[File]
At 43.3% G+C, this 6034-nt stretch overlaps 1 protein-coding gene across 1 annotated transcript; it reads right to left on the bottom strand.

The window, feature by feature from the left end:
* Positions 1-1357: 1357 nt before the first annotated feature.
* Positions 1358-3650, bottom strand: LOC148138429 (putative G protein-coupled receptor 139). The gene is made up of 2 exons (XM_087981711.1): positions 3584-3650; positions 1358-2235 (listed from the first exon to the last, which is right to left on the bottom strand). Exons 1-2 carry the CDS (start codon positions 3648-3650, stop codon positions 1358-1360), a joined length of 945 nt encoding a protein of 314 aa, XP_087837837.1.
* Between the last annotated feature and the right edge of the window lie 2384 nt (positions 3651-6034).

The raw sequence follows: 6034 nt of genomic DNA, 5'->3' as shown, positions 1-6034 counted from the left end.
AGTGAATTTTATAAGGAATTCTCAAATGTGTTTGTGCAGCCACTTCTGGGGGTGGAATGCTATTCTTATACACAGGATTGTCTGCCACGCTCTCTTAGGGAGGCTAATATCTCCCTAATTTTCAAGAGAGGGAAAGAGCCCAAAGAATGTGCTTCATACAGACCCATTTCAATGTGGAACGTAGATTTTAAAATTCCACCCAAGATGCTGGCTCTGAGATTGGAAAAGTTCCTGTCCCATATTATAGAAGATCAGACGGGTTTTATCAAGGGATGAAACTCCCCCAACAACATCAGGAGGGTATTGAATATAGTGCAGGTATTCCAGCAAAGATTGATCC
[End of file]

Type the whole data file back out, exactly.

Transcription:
At 43.3% G+C, this 6034-nt stretch overlaps 1 protein-coding gene across 1 annotated transcript; it reads right to left on the bottom strand.

The window, feature by feature from the left end:
* Positions 1-1357: 1357 nt before the first annotated feature.
* Positions 1358-3650, bottom strand: LOC148138429 (putative G protein-coupled receptor 139). The gene is made up of 2 exons (XM_087981711.1): positions 3584-3650; positions 1358-2235 (listed from the first exon to the last, which is right to left on the bottom strand). Exons 1-2 carry the CDS (start codon positions 3648-3650, stop codon positions 1358-1360), a joined length of 945 nt encoding a protein of 314 aa, XP_087837837.1.
* Between the last annotated feature and the right edge of the window lie 2384 nt (positions 3651-6034).

The raw sequence follows: 6034 nt of genomic DNA, 5'->3' as shown, positions 1-6034 counted from the left end.
AGTGAATTTTATAAGGAATTCTCAAATGTGTTTGTGCAGCCACTTCTGGGGGTGGAATGCTATTCTTATACACAGGATTGTCTGCCACGCTCTCTTAGGGAGGCTAATATCTCCCTAATTTTCAAGAGAGGGAAAGAGCCCAAAGAATGTGCTTCATACAGACCCATTTCAATGTGGAACGTAGATTTTAAAATTCCACCCAAGATGCTGGCTCTGAGATTGGAAAAGTTCCTGTCCCATATTATAGAAGATCAGACGGGTTTTATCAAGGGATGAAACTCCCCCAACAACATCAGGAGGGTATTGAATATAGTGCAGGTATTCCAGCAAAGATTGATCC